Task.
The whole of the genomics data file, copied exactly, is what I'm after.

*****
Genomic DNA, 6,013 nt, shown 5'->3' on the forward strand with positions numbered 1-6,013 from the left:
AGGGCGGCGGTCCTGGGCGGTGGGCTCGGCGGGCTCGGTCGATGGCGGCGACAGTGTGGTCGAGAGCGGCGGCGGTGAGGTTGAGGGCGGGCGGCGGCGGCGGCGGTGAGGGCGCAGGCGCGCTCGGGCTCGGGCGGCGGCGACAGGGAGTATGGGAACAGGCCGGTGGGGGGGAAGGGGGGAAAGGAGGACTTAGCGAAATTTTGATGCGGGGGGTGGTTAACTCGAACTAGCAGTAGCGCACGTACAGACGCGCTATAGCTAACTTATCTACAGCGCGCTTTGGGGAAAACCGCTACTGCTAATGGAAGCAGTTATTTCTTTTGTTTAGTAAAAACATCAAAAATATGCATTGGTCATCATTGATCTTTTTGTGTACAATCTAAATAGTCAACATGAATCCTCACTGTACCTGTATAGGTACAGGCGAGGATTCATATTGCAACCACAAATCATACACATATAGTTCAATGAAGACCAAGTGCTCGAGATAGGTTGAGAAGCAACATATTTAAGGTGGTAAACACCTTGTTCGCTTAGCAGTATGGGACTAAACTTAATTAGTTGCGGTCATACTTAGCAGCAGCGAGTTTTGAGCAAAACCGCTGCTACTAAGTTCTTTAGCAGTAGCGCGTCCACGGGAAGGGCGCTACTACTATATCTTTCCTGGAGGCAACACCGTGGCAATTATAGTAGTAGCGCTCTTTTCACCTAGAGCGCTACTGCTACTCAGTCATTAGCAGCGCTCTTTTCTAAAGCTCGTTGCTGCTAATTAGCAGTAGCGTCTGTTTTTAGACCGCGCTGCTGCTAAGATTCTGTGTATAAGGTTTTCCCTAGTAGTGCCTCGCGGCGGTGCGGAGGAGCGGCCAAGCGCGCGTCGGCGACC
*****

Genomic DNA, 6,013 nt, shown 5'->3' on the forward strand with positions numbered 1-6,013 from the left:
AGGGCGGCGGTCCTGGGCGGTGGGCTCGGCGGGCTCGGTCGATGGCGGCGACAGTGTGGTCGAGAGCGGCGGCGGTGAGGTTGAGGGCGGGCGGCGGCGGCGGCGGTGAGGGCGCAGGCGCGCTCGGGCTCGGGCGGCGGCGACAGGGAGTATGGGAACAGGCCGGTGGGGGGGAAGGGGGGAAAGGAGGACTTAGCGAAATTTTGATGCGGGGGGTGGTTAACTCGAACTAGCAGTAGCGCACGTACAGACGCGCTATAGCTAACTTATCTACAGCGCGCTTTGGGGAAAACCGCTACTGCTAATGGAAGCAGTTATTTCTTTTGTTTAGTAAAAACATCAAAAATATGCATTGGTCATCATTGATCTTTTTGTGTACAATCTAAATAGTCAACATGAATCCTCACTGTACCTGTATAGGTACAGGCGAGGATTCATATTGCAACCACAAATCATACACATATAGTTCAATGAAGACCAAGTGCTCGAGATAGGTTGAGAAGCAACATATTTAAGGTGGTAAACACCTTGTTCGCTTAGCAGTATGGGACTAAACTTAATTAGTTGCGGTCATACTTAGCAGCAGCGAGTTTTGAGCAAAACCGCTGCTACTAAGTTCTTTAGCAGTAGCGCGTCCACGGGAAGGGCGCTACTACTATATCTTTCCTGGAGGCAACACCGTGGCAATTATAGTAGTAGCGCTCTTTTCACCTAGAGCGCTACTGCTACTCAGTCATTAGCAGCGCTCTTTTCTAAAGCTCGTTGCTGCTAATTAGCAGTAGCGTCTGTTTTTAGACCGCGCTGCTGCTAAGATTCTGTGTATAAGGTTTTCCCTAGTAGTGCCTCGCGGCGGTGCGGAGGAGCGGCCAAGCGCGCGTCGGCGACC